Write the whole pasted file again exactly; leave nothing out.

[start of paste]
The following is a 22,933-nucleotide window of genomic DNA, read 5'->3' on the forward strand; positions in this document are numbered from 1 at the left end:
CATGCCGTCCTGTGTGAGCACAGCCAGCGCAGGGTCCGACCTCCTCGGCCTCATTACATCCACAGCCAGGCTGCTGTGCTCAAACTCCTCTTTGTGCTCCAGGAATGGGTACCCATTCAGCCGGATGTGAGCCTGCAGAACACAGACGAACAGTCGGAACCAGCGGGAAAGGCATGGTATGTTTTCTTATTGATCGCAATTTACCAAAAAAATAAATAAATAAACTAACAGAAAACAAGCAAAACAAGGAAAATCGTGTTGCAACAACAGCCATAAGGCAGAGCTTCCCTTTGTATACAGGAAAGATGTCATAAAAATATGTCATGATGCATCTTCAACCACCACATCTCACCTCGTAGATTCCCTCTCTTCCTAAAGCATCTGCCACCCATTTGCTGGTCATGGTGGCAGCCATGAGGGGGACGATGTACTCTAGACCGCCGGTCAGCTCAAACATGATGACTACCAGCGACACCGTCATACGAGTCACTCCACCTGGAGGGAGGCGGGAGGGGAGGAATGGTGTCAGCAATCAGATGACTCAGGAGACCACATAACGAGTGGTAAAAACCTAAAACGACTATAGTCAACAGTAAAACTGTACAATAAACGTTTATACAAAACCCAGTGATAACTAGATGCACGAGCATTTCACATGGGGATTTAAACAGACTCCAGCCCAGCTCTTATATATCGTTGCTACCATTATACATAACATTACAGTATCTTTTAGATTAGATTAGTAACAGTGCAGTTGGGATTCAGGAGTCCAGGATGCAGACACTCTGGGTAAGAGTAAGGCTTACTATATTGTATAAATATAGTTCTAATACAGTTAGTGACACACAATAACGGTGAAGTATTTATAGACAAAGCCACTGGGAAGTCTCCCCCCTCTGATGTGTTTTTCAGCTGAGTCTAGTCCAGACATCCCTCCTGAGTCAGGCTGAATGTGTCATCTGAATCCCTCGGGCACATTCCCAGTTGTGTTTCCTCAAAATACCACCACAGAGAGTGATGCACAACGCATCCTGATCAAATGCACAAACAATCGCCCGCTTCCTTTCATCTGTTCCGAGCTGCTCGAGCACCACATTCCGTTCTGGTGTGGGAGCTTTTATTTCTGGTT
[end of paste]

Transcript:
The following is a 22,933-nucleotide window of genomic DNA, read 5'->3' on the forward strand; positions in this document are numbered from 1 at the left end:
CATGCCGTCCTGTGTGAGCACAGCCAGCGCAGGGTCCGACCTCCTCGGCCTCATTACATCCACAGCCAGGCTGCTGTGCTCAAACTCCTCTTTGTGCTCCAGGAATGGGTACCCATTCAGCCGGATGTGAGCCTGCAGAACACAGACGAACAGTCGGAACCAGCGGGAAAGGCATGGTATGTTTTCTTATTGATCGCAATTTACCAAAAAAATAAATAAATAAACTAACAGAAAACAAGCAAAACAAGGAAAATCGTGTTGCAACAACAGCCATAAGGCAGAGCTTCCCTTTGTATACAGGAAAGATGTCATAAAAATATGTCATGATGCATCTTCAACCACCACATCTCACCTCGTAGATTCCCTCTCTTCCTAAAGCATCTGCCACCCATTTGCTGGTCATGGTGGCAGCCATGAGGGGGACGATGTACTCTAGACCGCCGGTCAGCTCAAACATGATGACTACCAGCGACACCGTCATACGAGTCACTCCACCTGGAGGGAGGCGGGAGGGGAGGAATGGTGTCAGCAATCAGATGACTCAGGAGACCACATAACGAGTGGTAAAAACCTAAAACGACTATAGTCAACAGTAAAACTGTACAATAAACGTTTATACAAAACCCAGTGATAACTAGATGCACGAGCATTTCACATGGGGATTTAAACAGACTCCAGCCCAGCTCTTATATATCGTTGCTACCATTATACATAACATTACAGTATCTTTTAGATTAGATTAGTAACAGTGCAGTTGGGATTCAGGAGTCCAGGATGCAGACACTCTGGGTAAGAGTAAGGCTTACTATATTGTATAAATATAGTTCTAATACAGTTAGTGACACACAATAACGGTGAAGTATTTATAGACAAAGCCACTGGGAAGTCTCCCCCCTCTGATGTGTTTTTCAGCTGAGTCTAGTCCAGACATCCCTCCTGAGTCAGGCTGAATGTGTCATCTGAATCCCTCGGGCACATTCCCAGTTGTGTTTCCTCAAAATACCACCACAGAGAGTGATGCACAACGCATCCTGATCAAATGCACAAACAATCGCCCGCTTCCTTTCATCTGTTCCGAGCTGCTCGAGCACCACATTCCGTTCTGGTGTGGGAGCTTTTATTTCTGGTT